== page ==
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Ross Douglas
Founder & CEO
Autonomy and Urban Mobility Weekly

Ross Douglas, Founder & CEO of Autonomy Paris and Urban Mobility Weekly talks about the idea behind Autonomy Paris, a trade show dedicated to new sustainable mobility, and how he predicted the change in the way we move in cities. 

A few words from...

Ross Douglas, Founder & CEO of Autonomy Paris and Urban Mobility Weekly. 

My name is Ross Douglas and I’m the founder of Autonomy Paris, the annual trade show on mobility. 

How did you fall into mobility?

I started getting interested in mobility when I was working in South Africa and I was visiting Lagos, Delhi. And during the same time, Berlin and Copenhagen. 

Moreover, what I experienced in Lagos, in Delhi was just insane levels of traffic because there was no public transport, no really way to walk or cycle. And there was this increase of car ownership. 

Furthermore, what I experienced in Berlin and Copenhagen was the complete opposite, where with a bicycle you could move really quickly. 

I understood that mobility was going to change for the simple reason that you can’t just increase the number of cars in cities, because that decreases mobility. 

Thus,  I predicted that there would be a big change in the way we move in cities. 

What is the idea behind Autonomy Paris?

Firstly, the idea of Autonomy and the reason why we called it Autonomy was the ability to move without car ownership. Thus,  to be autonomous, to be independent, not having to rely on motor car to move. 

So, I chose to do the event in Paris, because Paris is a leader in car-free mobility. Generally, it has such a high level of public transport. Especially, It has a very good infrastructure for cycling, and it has a lot of bikes, scooters, and car sharing available too. 

How did you come up with this idea?

First, I thought that there was a need for the new mobility community together once a year to exchange ideas, to see new products, to see new innovations. Even more, to put policymakers and innovators together. 

Next, because that is really where the innovation has been driven.  Also, policy makers are changing infrastructure or changing legislation, and innovators are responding to that with the right products and services. 

How did you adapt during the pandemic?

Pandemic hit in March 2020, and the lockdown was declared. Afterward, I spent three or four days reading about pandemics, and I understood that they take a very long time. 

For this reason, I postponed the physical show by two years, and Autonomy Paris now takes place on March 16 and 17, exactly two years after the first lockdown in Paris. 

Additionally, during those two years, I changed the nature of the business to be able to work with clients across physical and digital platforms. Luckily, we had built up a big community of readers thorough the newsletter, The Urban Mobility Weekly. 

What are the three major trends?

1. Short distance travel

For example, in Europe now you’are having a banning of short distance flights. Thus, you’re going to start seeing a lot more trains and overnight trains coming, as people move away from airplanes for short distance. 

2. Combustion to electric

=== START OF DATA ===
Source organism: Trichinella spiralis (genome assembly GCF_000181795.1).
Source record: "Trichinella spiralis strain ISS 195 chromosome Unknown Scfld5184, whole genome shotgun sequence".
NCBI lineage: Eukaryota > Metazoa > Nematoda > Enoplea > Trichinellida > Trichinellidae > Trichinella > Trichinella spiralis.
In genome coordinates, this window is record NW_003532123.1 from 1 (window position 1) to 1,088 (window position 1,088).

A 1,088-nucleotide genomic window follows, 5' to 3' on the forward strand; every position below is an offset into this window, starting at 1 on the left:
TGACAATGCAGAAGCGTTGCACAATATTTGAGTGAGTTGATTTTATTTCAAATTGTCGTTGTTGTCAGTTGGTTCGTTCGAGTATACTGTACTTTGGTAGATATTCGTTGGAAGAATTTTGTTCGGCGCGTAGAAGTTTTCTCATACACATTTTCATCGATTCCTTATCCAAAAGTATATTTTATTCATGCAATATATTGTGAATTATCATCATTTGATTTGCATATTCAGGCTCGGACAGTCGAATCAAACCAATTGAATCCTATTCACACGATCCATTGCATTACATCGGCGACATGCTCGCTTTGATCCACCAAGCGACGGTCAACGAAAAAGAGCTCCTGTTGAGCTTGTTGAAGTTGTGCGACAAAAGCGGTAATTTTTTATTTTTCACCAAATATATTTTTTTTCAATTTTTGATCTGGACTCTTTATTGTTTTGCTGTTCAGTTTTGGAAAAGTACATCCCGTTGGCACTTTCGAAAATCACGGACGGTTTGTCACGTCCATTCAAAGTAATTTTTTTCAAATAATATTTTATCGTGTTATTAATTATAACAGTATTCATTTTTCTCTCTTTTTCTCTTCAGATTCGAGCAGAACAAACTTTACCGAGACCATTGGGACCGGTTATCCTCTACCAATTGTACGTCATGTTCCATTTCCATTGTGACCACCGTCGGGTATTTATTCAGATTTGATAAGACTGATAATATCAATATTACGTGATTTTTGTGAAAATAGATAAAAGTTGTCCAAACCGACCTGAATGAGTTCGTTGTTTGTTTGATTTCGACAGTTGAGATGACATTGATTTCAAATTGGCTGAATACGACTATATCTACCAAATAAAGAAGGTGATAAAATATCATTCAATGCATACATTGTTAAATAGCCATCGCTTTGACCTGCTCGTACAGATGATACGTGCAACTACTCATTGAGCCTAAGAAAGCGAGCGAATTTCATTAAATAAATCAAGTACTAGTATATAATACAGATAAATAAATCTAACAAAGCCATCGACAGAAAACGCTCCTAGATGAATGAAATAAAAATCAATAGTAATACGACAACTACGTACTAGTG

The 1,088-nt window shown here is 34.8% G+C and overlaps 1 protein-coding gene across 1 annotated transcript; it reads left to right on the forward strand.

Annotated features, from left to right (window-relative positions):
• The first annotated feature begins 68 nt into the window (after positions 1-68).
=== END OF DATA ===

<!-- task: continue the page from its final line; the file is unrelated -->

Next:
Secondly, another obvious trend is the move from combustion to electric. Undeniably, that’s really accelerating now, and that will give us cleaner, quieter cities. Particularly, when the delivery motorbikes and scooters go from combustion to electric, because that’s a big source of noise pollution, obviously. 

3. Move from motorist to mobilist

I think the third trend, and for me the most interesting trend, is the move from motorist to mobilist.

In reality, what we see in our business is that a lot of consumers would have been motorists 5-10 years ago. And now, because it’s such a big offer of mobility solutions, they become mobilists.

What is a mobilist?

Surely, it’s a person with a smartphone who is happy to move by scooter, bike, motor car, public transit. Moreover, they effectively will make a decision on what vehicle should they use for which journey. And they make what makes sense. 

Whereas, what motorist effectively does is they buy a motor car. For this reason, they paid that cost and it’s a sunk cost, they make every single journey by a motor car whether it makes sense or not. 

What is your favorite mode of transport?

Although I’m a car lover, I never used cars in cities, because they make absolutely no sense in citites if I’m traveling by myself. Therefore, in cities, I use a titanium bicycle. 

On the other side, while I’ve gone on holidays with my family, I like to do high speed trains, which is obviously France is a leader in. Next, I always rent a car at the destination. 

To add,  another the nice thing about non-car ownership is that I have quite a good mobility budget. As I save $600 a month by not owning a car. Thus, when I go on holiday I often will rent a very nice car beacuse it’s for a short period of time and I have that budget available. 

Thank you, Ross! Any last words?

As we see in Paris, people are now relaxing, the pandemic is behind us. And Autonomy will be, I think, one of the first events where masks will not be compulsory any longer. 

The 6th edition of Autonomy takes place at Porte de Versailles on the 16th and 17th of March. 

See you there!

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